Cambridge physicists divided over Hawking chair
Mar 12, 2014 13 comments
A new chair designed to lure the world's brightest minds in cosmology to the University of Cambridge has generated a heated debate among physicists at the institution. Supporters of the Stephen W Hawking Professorship, set up in the Department of Applied Mathematics and Theoretical Physics (DAMTP), say that the $6m (£3.6m) that accompanies the new position will allow the university to compete with the richest US institutions when hiring top scientists. Critics, however, argue that in agreeing to an unusual set of conditions attached to the donation, the university has placed financial gain ahead of meritocracy and has undermined its independence.
The position was made possible by a donation to the university by the US philanthropist Dennis Avery, heir to part of a fortune made in the commercialization of sticky labels, and his wife Sally Wong-Avery. A long-time friend of Hawking, Avery announced that he would fund the new professorship at the astrophysicist's 70th-birthday celebrations in January 2012. This was the latest in a series of donations to the university by Avery that include support for his alma mater Trinity Hall and a 2006 gift of £1m used to create a new centre for theoretical cosmology within the DAMTP.
"Equal to or greater than the average salary"
The new donation includes $2m that is being given to the university to set up an endowment fund that will provide some of the new professor's basic stipend. This salary, according to the deeds, must be "equal to or greater than the average salary and benefits received by other professors of similar years of service, or rank" within the DAMTP. The remaining $4m will be controlled by a group of trustees – three senior university officials and Avery's stepdaughter Natasha Wong. This cash will then be used to top up the salary by as much as the trustees deem necessary to hire or retain the candidate of choice – up to a maximum of 2.6% of the capital (which today would mean about £67,000).
Although there is no fixed salary for the position, it is likely to be in the region of twice the value of the basic salary for a professor at Cambridge. The new chair is also atypical in that it has an expiry date – the professor being appointed initially for seven years, and then for a further possible five or 10 years. After stepping down from the Hawking position, the holder would then be guaranteed a regular professorship until they retire.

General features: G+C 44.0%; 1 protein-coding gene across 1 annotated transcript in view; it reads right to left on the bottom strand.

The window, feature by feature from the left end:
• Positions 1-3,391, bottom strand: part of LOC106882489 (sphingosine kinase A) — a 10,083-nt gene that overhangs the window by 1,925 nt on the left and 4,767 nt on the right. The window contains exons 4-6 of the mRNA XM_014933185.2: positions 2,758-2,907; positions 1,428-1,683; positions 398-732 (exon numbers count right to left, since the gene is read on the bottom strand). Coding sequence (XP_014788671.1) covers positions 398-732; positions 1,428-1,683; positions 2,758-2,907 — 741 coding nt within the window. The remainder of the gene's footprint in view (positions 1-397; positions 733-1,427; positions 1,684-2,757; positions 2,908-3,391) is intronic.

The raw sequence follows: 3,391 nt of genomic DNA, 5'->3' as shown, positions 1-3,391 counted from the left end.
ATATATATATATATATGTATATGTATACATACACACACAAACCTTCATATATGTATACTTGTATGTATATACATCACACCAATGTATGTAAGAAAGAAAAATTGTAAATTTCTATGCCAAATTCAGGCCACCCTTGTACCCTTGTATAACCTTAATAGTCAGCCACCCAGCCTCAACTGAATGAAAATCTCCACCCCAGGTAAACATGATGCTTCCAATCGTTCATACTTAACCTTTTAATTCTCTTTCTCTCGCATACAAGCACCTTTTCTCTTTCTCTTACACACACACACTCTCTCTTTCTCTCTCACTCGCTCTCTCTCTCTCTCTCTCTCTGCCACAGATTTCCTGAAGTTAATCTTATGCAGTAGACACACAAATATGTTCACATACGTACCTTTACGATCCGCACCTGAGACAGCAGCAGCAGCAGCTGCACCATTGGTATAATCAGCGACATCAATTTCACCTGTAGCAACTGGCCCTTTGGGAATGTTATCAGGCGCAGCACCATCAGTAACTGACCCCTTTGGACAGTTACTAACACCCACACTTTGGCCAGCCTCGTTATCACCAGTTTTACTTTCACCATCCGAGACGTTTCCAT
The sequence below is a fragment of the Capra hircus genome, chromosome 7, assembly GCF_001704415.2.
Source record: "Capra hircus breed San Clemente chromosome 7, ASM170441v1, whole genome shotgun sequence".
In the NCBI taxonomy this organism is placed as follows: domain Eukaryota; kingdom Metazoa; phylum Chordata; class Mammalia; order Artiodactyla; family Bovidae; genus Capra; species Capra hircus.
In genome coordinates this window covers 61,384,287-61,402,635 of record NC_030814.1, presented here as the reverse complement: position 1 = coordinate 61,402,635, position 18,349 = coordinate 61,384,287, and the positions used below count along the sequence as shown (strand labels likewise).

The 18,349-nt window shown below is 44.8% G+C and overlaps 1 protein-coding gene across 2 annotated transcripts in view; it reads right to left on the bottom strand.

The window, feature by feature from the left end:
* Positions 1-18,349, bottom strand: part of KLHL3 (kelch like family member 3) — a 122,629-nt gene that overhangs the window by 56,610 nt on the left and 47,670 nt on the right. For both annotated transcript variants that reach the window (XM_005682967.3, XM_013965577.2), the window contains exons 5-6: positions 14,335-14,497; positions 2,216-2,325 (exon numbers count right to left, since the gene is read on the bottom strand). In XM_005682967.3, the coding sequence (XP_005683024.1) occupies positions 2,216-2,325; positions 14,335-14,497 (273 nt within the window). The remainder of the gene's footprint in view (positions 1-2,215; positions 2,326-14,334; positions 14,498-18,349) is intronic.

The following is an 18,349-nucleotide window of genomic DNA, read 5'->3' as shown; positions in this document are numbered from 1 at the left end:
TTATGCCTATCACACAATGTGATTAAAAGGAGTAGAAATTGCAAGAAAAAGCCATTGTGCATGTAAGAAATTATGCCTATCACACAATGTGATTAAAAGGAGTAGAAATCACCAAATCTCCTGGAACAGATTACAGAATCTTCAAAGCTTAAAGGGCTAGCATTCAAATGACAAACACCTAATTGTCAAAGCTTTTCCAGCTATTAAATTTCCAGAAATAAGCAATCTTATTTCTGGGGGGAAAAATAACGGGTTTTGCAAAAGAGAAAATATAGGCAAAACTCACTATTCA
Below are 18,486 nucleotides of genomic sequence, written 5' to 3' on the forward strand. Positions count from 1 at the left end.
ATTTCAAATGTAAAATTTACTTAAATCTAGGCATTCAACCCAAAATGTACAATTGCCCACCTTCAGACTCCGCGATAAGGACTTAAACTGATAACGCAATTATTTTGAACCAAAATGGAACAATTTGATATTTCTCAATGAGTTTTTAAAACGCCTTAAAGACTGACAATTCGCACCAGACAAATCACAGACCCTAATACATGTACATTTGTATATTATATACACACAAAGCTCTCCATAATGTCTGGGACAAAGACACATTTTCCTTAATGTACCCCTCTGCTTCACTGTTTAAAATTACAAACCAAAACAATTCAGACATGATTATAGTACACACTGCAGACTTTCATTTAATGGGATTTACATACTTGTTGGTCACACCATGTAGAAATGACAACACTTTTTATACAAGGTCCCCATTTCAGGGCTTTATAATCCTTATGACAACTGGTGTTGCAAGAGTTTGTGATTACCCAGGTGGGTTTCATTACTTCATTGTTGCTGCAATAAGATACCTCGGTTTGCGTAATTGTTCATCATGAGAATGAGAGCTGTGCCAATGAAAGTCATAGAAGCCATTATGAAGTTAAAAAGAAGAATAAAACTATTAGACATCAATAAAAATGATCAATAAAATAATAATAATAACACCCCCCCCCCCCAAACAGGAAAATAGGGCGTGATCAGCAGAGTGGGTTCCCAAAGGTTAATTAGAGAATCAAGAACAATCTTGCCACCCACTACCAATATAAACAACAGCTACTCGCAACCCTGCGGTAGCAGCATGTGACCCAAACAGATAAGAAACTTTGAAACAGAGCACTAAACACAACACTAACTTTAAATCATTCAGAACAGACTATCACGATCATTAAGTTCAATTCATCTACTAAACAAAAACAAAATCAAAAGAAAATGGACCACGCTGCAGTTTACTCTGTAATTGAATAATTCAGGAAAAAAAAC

Senior members of the university had begun negotiating the terms of the deal with Avery before he died unexpectedly in the summer of 2012. Faced with the stark choice of accepting the money with all of the strings attached or rejecting what would have been a welcome boost to departmental coffers, academics discussed the issue in a highly charged meeting of the university's governing Regent House on 14 January.
The Cambridge University Reporter recorded DAMTP biophysicist Raymond Goldstein as saying at the meeting that he was struck by the "financial, legal and semantic gymnastics" used in the deeds to justify partitioning the $6m, which, he argued, was designed to "circumvent the normal salary structures of the university to guarantee a specific and outsized benefit to the chair holder". Goldstein added that he was "almost speechless" at the requirement that the Hawking professor's basic salary be at least as great as that of their colleagues, pointing out that this could grant the professor a pay rise whenever another member of the department earned an increase. "This cannot be fair," he told those at the meeting. "I thought we strove to have a meritocracy in this university."
Indignity of reassessment
Another member of the DAMTP, fluid-dynamics expert Adriana Pesci, argued at the meeting that the new chair could threaten departmental funding if several former holders were to co-exist within the department. She also claimed that the need to assess the Hawking professor after seven years represented an "indignity" for that person, and warned that "this could become the precedent necessary to justify instituting post-tenure review for everyone".
In the end, the numerous concerns voiced by critics were not quite enough to halt the plans. On 25 February the university announced that 746 members of Regent House had voted in favour of the proposals and 606 against. The professorship then came into effect on 1 March. However, the trust's rules seem to imply that no-one will be appointed while Hawking remains director of research at the DAMTP. Hawking will be supported by the trust's core endowment, although it appears he will not receive any supplementary salary from the donation. In an open letter he wrote in February, Hawking urged fellow academics to vote in favour of the professorship, adding that he intends to continue his DAMPT directorship "under the same conditions as currently".
Split in two
Speaking to Physics World, DAMTP head Peter Haynes acknowledges that the terms of the donation "were not straightforward", but he believes that they can nevertheless be made to work "in a way that doesn't go outside the spirit of the regulations of the university". He says that the interest generated on the $2m will not be enough to cover the professor's basic stipend and explains that the shortfall could be made up by recruiting one fewer lecturer. He remains confident, however, that the professorship will not drain other resources from the department. He admits that he does not "totally understand" why the fund was split into two, but decided that nonetheless the donation was a good thing. "One lump sum would have been simplest," he says, "but you have to decide whether the enormous opportunities offered by the donation outweigh the potential complications."
About the author
Edwin Cartlidge is a science writer based in the Italy